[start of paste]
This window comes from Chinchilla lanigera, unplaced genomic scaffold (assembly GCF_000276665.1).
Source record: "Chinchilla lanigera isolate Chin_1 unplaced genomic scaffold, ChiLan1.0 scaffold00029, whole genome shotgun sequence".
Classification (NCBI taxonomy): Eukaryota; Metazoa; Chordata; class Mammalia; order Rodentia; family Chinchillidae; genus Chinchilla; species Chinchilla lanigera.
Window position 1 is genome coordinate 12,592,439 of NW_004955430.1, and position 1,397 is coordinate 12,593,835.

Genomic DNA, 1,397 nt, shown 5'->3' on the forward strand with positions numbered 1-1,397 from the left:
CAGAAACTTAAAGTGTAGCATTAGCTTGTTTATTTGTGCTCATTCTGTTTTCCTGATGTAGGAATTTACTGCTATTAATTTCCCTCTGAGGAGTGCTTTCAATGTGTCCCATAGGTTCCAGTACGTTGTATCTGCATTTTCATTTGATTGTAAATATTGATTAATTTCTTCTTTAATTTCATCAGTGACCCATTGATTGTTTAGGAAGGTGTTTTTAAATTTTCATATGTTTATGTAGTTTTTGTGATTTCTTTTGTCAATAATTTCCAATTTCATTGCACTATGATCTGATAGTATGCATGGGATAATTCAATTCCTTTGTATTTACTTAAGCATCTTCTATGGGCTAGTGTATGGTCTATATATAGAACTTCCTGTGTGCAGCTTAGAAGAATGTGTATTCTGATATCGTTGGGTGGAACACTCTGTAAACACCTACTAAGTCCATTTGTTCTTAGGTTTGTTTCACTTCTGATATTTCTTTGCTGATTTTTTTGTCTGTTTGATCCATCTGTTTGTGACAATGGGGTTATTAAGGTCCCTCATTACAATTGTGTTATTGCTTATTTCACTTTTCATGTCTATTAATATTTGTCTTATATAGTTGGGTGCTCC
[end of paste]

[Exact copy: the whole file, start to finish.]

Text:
This window comes from Chinchilla lanigera, unplaced genomic scaffold (assembly GCF_000276665.1).
Source record: "Chinchilla lanigera isolate Chin_1 unplaced genomic scaffold, ChiLan1.0 scaffold00029, whole genome shotgun sequence".
Classification (NCBI taxonomy): Eukaryota; Metazoa; Chordata; class Mammalia; order Rodentia; family Chinchillidae; genus Chinchilla; species Chinchilla lanigera.
Window position 1 is genome coordinate 12,592,439 of NW_004955430.1, and position 1,397 is coordinate 12,593,835.

Genomic DNA, 1,397 nt, shown 5'->3' on the forward strand with positions numbered 1-1,397 from the left:
CAGAAACTTAAAGTGTAGCATTAGCTTGTTTATTTGTGCTCATTCTGTTTTCCTGATGTAGGAATTTACTGCTATTAATTTCCCTCTGAGGAGTGCTTTCAATGTGTCCCATAGGTTCCAGTACGTTGTATCTGCATTTTCATTTGATTGTAAATATTGATTAATTTCTTCTTTAATTTCATCAGTGACCCATTGATTGTTTAGGAAGGTGTTTTTAAATTTTCATATGTTTATGTAGTTTTTGTGATTTCTTTTGTCAATAATTTCCAATTTCATTGCACTATGATCTGATAGTATGCATGGGATAATTCAATTCCTTTGTATTTACTTAAGCATCTTCTATGGGCTAGTGTATGGTCTATATATAGAACTTCCTGTGTGCAGCTTAGAAGAATGTGTATTCTGATATCGTTGGGTGGAACACTCTGTAAACACCTACTAAGTCCATTTGTTCTTAGGTTTGTTTCACTTCTGATATTTCTTTGCTGATTTTTTTGTCTGTTTGATCCATCTGTTTGTGACAATGGGGTTATTAAGGTCCCTCATTACAATTGTGTTATTGCTTATTTCACTTTTCATGTCTATTAATATTTGTCTTATATAGTTGGGTGCTCC